Thursday, 29 January 2009

"It is difficult to make predictions, especially about the future" (various attributions)

What now? Who knows?

Have you read the newspapers or heard the news over the last couple of days? If you have managed to avoid this then the Reuters report cited below offers some of its grim flavour.

We are now in the deepest economic recession since the Second World War, the United Kingdom where I live is going be the the worst place in the devoted world to live through this and, if I live so long, then I can look forward to twenty years of austerity to pay for the greed and stupidity of those who made so merry over my last twenty austere years.

It might of course not be anything like as bad as all that. On the other hand runaway deflation might drag weak populist governments into printing money and then we’ll all end up living in Zimbabwean-style penury.

What do I know? What in fact do any of the worthies of the International Monetary Fund, the International Labour Organisation, the Institute for Fiscal Studies etc. etc, really know, and why should I trust anything that they choose to tell me anyway? And that goes for the World Economic Forum currently meeting at Davos, too. If they were only half as clever and sincere as they try to sound then we would never be in this situation in the first place.

Not predictions, implications

These following are not ‘predictions’, just obvious implications. To ‘predict’ would to specify precisely how, in what order and over what time-scale such implications might be worked out in reality.

Services for the disabled

Services and other sources of help for disabled children and adults, and their families, are in for a hard time. There’s no need to invoke that old slogan, ‘the most vulnerable members of society’: even if the disabled do no worse than anyone else during the ‘austere years’, things are going to stretch too thin to maintain existing ways of providing.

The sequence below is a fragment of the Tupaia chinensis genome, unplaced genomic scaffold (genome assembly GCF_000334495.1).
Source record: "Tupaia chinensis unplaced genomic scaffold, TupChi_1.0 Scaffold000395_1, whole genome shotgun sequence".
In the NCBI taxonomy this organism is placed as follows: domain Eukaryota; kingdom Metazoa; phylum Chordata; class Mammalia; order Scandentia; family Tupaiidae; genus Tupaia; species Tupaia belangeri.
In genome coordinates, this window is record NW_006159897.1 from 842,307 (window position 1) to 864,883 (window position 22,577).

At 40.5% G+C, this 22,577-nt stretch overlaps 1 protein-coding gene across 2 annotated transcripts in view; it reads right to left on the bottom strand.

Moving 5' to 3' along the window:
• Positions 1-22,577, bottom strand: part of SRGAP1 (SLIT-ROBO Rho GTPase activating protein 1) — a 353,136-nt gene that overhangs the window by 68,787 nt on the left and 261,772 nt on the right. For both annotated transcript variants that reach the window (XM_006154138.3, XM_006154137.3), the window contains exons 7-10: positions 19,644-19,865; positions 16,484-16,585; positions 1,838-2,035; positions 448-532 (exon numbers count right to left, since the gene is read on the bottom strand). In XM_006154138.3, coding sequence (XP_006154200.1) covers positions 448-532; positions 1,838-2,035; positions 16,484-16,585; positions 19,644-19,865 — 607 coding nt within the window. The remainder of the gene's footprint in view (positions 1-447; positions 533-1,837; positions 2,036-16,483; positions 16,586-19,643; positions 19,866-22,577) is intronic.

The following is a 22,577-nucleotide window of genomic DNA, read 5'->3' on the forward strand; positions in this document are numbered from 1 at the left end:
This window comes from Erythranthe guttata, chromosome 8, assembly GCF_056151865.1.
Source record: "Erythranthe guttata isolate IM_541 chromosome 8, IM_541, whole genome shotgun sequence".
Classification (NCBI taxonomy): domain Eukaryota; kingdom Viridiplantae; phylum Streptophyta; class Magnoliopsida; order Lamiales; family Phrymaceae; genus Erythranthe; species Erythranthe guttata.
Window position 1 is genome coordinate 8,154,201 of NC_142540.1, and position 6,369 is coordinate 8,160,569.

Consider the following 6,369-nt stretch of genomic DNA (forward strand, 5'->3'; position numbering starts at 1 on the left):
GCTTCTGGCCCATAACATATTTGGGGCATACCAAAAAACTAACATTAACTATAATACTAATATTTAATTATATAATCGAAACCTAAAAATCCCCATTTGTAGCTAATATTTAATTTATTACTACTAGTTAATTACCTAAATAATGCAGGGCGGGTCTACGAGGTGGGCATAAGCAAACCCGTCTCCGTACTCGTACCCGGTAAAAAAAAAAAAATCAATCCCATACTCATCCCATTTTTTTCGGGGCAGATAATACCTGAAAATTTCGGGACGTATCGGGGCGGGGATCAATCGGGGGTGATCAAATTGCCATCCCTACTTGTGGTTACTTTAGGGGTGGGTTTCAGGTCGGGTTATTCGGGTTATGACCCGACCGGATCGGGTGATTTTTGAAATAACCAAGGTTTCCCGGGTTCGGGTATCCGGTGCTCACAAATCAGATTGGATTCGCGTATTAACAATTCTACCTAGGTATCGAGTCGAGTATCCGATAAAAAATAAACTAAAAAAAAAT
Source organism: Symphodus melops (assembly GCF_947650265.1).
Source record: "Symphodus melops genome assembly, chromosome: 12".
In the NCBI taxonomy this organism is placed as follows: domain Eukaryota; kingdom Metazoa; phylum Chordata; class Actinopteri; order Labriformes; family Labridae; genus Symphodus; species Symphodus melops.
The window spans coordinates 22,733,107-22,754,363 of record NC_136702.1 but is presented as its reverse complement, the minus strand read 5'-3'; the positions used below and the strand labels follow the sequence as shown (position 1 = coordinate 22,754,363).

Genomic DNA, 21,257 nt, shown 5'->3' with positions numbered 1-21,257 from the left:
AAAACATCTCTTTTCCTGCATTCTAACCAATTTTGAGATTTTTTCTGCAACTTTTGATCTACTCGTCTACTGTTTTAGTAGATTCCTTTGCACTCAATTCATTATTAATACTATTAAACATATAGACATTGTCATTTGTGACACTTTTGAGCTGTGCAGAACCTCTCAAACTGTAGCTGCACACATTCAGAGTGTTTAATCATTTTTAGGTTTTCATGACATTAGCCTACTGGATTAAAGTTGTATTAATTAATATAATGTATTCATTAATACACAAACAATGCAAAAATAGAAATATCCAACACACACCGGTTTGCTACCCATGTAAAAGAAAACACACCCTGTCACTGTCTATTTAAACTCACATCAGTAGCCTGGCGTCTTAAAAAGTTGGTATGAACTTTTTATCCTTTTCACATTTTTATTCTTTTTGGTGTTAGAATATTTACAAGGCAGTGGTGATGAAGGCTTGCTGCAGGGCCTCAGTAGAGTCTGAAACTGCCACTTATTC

That goes for all three potential sources of their funding:
  • the state: first hints are already being made about freezing budgets at present levels, from which it is but a tiny stem to beginning to reduce them;
  • non-profits/charities: in the United Kingdom the charitable sector is already begging Government for a financial bail-out, hardly realistic from what is just a troublesome cash-cow there to patch up some of the problems that the states prefers to let go by;
  • their own families' personal resources: this is the rock-bottom, the last resort, the long-stop where the ball always ends up, where financial resources may be shortest of all but at least there is love.
The is little purpose against this background to speak of the possible effects of all this upon Conductive Education, its future availability and the jobs that it currently provides. As surely as at the micro-level, so in the microcosm of Conductive Education: to ‘predict’ would to specify precisely how, in what order and over what time-scale these implications will be worked out in reality. That will be achieved differently in different places, with differing outcomes depending how hard people fight, how well-suited their strategies and tactics, and how lucky they are. That will go for CE as it goes for everyone.


Sure as eggs is eggs, economic events bring political events, and economic changes bring political changes. You can insert the word ‘significant’ in that sentence four times, should you wish.

Today the French went out on strike, as they do. There was unpleasantness in the Baltic and in Greece, so nothing new there. And there was a riot in Iceland: now that’s news!

Early days yet.

Notes and references

The title (variously attributed)
Who originated this cheery pearl of wisdom. Niels Bohrs, Albert Einstein, Yogi Berra, somebody ancient and Chinese, or any of umpteen others? Take your pick:

Today’s big economic news
Wroughton, L. (2009) IMF sees world economy at near standstill in 2009, Reuters, 28 January

Footnote: it has been a lot worse!
Bridge, M. (2008) Britain’s 10 worst recessions ever, Times Online: Money Central, 22 July
And that’s mainly British/European experience. Lots of other places where Conductive World is read have their own stories to tell! At least is shows that even long tunnels have light at the end of them.

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